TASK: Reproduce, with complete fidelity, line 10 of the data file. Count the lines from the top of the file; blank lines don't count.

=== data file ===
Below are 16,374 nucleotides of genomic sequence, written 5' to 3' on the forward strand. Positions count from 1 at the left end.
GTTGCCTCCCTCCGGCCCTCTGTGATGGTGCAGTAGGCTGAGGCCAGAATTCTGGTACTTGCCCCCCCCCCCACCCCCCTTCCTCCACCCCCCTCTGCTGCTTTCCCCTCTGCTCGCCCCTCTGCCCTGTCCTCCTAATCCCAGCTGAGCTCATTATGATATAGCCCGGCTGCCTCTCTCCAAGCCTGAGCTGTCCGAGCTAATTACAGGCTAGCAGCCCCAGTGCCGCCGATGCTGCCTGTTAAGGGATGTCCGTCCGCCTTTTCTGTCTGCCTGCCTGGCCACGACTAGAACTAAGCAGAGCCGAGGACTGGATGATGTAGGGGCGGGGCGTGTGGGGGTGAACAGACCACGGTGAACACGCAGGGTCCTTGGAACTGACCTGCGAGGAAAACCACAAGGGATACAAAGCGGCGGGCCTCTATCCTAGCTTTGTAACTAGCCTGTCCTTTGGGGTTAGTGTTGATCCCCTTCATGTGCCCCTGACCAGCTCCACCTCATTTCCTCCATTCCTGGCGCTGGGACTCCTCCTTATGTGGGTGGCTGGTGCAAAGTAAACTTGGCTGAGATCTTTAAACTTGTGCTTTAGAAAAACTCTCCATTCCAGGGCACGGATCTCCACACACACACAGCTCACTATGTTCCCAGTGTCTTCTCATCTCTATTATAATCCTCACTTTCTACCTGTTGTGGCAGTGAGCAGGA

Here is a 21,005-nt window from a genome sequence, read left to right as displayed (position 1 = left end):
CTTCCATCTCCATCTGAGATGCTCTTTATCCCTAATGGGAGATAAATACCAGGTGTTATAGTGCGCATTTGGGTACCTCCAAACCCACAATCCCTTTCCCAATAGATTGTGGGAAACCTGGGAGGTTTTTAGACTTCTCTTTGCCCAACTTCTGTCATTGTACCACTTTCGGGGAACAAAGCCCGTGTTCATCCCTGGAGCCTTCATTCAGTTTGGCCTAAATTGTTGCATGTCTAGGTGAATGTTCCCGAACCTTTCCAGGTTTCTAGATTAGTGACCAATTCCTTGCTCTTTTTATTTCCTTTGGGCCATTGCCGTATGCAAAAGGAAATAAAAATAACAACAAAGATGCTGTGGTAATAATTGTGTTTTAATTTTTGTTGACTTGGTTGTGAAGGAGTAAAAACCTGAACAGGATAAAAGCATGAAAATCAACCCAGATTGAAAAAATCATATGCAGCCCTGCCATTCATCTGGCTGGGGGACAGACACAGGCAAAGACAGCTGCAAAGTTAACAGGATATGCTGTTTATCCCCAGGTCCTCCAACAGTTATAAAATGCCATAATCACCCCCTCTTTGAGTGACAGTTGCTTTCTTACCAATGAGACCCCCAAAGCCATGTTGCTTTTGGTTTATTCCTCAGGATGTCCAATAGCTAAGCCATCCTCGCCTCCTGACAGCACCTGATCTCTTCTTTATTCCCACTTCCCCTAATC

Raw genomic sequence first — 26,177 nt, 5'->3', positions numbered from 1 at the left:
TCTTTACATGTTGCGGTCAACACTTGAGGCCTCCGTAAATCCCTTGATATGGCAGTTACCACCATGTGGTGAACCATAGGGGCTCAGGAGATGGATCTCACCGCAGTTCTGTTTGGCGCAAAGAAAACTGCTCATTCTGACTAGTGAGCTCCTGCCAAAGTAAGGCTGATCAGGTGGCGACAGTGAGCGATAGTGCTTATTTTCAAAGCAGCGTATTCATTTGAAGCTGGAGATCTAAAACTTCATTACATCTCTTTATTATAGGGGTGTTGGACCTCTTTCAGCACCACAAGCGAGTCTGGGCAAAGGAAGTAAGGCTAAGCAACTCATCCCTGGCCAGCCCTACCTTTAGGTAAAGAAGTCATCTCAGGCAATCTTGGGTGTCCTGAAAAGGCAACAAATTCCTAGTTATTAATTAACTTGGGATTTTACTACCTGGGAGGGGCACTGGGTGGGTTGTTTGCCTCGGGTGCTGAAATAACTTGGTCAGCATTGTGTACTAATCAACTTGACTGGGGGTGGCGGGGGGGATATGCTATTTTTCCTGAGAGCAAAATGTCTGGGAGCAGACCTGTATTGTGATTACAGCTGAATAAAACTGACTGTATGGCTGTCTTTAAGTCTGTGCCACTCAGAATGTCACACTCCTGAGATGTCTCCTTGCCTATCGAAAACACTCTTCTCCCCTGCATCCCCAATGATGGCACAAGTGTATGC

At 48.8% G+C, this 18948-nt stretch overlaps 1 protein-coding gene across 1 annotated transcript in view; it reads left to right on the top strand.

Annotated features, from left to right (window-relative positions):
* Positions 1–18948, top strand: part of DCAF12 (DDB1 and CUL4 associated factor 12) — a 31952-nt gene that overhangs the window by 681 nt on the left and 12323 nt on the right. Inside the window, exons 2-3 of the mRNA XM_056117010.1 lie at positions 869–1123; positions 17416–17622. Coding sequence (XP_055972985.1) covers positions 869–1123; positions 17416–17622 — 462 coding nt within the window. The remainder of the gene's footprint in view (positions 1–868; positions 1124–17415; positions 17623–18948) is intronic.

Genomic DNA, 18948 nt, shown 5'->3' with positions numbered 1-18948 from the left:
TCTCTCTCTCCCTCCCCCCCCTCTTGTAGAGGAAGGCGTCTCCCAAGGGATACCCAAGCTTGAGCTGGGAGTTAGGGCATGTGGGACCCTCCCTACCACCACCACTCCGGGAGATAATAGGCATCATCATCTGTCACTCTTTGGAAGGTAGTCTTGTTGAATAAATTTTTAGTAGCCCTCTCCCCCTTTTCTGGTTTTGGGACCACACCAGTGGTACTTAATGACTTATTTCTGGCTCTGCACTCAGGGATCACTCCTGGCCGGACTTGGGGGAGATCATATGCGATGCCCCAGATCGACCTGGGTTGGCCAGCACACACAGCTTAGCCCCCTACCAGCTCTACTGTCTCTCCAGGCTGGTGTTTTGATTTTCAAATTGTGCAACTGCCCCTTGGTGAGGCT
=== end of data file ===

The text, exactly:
Genomic DNA, 18948 nt, shown 5'->3' with positions numbered 1-18948 from the left: